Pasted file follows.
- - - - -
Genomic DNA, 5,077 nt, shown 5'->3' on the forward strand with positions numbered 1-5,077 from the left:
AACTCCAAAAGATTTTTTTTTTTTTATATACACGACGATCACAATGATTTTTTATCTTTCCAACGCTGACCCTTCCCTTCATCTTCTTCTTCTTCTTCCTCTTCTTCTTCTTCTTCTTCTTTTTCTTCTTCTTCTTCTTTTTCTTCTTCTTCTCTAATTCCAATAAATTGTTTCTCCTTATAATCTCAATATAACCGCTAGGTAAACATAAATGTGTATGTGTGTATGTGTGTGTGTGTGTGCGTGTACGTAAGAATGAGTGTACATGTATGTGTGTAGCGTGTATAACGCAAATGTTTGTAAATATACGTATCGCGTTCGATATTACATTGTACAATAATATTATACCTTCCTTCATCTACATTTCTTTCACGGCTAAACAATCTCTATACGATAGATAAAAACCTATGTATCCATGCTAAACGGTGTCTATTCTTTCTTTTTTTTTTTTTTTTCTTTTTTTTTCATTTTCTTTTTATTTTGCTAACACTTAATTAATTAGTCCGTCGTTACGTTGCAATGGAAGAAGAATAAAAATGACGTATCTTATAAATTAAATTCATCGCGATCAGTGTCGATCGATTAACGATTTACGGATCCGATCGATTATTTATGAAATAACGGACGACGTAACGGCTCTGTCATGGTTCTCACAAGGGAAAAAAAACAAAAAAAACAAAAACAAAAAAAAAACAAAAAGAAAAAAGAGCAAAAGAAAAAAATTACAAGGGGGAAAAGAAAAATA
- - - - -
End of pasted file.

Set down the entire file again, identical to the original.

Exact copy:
Genomic DNA, 5,077 nt, shown 5'->3' on the forward strand with positions numbered 1-5,077 from the left:
AACTCCAAAAGATTTTTTTTTTTTTATATACACGACGATCACAATGATTTTTTATCTTTCCAACGCTGACCCTTCCCTTCATCTTCTTCTTCTTCTTCCTCTTCTTCTTCTTCTTCTTCTTTTTCTTCTTCTTCTTCTTTTTCTTCTTCTTCTCTAATTCCAATAAATTGTTTCTCCTTATAATCTCAATATAACCGCTAGGTAAACATAAATGTGTATGTGTGTATGTGTGTGTGTGTGTGCGTGTACGTAAGAATGAGTGTACATGTATGTGTGTAGCGTGTATAACGCAAATGTTTGTAAATATACGTATCGCGTTCGATATTACATTGTACAATAATATTATACCTTCCTTCATCTACATTTCTTTCACGGCTAAACAATCTCTATACGATAGATAAAAACCTATGTATCCATGCTAAACGGTGTCTATTCTTTCTTTTTTTTTTTTTTTTCTTTTTTTTTCATTTTCTTTTTATTTTGCTAACACTTAATTAATTAGTCCGTCGTTACGTTGCAATGGAAGAAGAATAAAAATGACGTATCTTATAAATTAAATTCATCGCGATCAGTGTCGATCGATTAACGATTTACGGATCCGATCGATTATTTATGAAATAACGGACGACGTAACGGCTCTGTCATGGTTCTCACAAGGGAAAAAAAACAAAAAAAACAAAAACAAAAAAAAAACAAAAAGAAAAAAGAGCAAAAGAAAAAAATTACAAGGGGGAAAAGAAAAATA